Two years ago, the state of Arizona found the Mexican-American Studies program in Tucson to be anti-American, and banned it from its public schools.
But since the spring, the classes are back in the form of a college credit course at Tucson's Prescott College, thanks to the effort and persistence of Professors Anita Fernandez and Sean Arce. They argue that when the program was in the Tucson Unified school district, participants had higher graduation and college acceptance rates than students who didn't take the course.
"It was a highly successful program, that had a high graduation rate, a high rate of sending students to college, a high test score rate,” said Fernandez.
The decision to offer the classes for college credit came after years of fighting to bring them back to the school district. That fight ended here in March, when Circuit Judge Wallace Tashima declared the ban on ethnic studies is in fact constitutional.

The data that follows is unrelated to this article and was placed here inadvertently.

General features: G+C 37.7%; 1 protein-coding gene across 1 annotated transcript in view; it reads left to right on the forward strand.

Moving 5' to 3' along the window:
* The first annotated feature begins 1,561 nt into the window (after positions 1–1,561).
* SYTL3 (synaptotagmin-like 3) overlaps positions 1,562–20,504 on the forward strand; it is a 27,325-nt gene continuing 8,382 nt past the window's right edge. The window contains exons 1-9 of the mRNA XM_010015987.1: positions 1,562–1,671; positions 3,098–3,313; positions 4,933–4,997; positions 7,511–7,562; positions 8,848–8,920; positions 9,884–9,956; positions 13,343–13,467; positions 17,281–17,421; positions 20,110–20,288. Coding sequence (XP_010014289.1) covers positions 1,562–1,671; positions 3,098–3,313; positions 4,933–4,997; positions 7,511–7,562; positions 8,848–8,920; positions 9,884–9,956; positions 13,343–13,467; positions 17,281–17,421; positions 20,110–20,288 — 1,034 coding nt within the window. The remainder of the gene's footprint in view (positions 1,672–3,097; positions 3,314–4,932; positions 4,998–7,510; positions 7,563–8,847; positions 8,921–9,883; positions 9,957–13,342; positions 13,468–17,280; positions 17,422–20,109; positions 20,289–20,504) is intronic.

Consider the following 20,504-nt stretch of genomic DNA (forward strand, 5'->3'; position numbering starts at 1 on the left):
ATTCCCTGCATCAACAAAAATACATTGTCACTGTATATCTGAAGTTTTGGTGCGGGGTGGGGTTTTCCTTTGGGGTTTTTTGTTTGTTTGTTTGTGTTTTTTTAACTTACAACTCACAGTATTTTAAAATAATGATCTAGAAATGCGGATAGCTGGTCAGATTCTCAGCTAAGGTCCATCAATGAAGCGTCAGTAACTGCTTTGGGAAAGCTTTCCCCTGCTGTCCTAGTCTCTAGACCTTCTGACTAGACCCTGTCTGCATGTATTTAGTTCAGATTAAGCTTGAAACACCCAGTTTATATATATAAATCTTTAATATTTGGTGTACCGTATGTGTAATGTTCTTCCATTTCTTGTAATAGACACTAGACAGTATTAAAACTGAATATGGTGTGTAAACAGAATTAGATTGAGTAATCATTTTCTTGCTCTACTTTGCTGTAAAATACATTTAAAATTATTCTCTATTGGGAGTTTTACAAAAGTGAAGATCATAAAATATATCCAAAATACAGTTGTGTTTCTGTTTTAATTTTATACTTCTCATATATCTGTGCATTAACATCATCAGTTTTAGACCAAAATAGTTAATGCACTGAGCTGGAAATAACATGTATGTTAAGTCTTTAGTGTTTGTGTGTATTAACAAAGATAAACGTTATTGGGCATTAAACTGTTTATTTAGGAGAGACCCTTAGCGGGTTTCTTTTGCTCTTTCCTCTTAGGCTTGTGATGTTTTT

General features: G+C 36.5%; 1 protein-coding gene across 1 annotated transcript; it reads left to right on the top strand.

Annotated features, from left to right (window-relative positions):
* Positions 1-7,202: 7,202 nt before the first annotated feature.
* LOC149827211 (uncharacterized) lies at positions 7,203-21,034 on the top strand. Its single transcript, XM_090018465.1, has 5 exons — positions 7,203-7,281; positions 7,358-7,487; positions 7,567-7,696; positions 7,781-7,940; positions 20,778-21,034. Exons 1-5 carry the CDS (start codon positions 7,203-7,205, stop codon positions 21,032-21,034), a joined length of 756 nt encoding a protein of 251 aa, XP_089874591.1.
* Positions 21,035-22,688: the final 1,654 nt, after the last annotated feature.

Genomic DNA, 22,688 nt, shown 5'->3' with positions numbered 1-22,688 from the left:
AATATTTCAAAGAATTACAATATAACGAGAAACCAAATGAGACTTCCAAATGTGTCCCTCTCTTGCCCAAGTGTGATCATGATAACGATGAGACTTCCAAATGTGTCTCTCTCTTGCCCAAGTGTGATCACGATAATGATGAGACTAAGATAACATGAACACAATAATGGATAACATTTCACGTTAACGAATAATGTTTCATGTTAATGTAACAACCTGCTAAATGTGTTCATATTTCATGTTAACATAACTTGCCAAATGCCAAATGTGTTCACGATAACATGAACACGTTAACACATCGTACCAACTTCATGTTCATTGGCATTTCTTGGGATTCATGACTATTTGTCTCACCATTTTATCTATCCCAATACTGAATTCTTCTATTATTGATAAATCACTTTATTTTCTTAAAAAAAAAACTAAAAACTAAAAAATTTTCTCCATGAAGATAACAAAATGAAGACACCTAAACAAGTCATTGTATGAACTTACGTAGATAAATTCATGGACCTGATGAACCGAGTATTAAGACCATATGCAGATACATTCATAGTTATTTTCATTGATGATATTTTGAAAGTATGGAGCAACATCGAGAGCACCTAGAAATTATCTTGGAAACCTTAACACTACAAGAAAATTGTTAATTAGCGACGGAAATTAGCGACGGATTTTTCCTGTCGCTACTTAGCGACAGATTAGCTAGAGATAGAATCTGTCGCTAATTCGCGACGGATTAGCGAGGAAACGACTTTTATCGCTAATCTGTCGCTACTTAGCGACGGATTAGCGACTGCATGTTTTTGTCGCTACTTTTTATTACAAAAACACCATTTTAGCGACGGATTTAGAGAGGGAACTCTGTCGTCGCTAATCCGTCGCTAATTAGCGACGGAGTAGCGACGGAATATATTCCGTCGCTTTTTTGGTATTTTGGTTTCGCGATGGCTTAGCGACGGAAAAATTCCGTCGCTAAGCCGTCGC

Arizona Attorney General Tom Horne pushed to have the program banned in 2010. He cited the curriculum promoted anti-American ideology, and created a division between Mexican-American students and their peers.
"I believe that the political powers want to maintain unequal economic, political, cultural power relationships, so this is one way to cease the progress of the community," said program co-creator Arce.
Horne issued a statement saying the cancellation of the program was necessary in order to ensure " …that public education is not held captive to radical, political elements, and that students treat each other as individuals — not on the basis of the race they were born into."
Though the highly debated classes won't be returning to Tucson's public schools anytime soon, you might see them popping up in a high school near you.
"We actually have people contacting us all the time saying 'my school district is really interested in this successful program, would you come and train our teachers'," said Fernandez.
Both sides may not see eye to eye on the topic, but one thing is for certain: this issue is far from resolved.
Aalia Shaheed is part of the Junior Reporter program at Fox News. Get more information on the program here and follow them on Twitter: @FNCJrReporters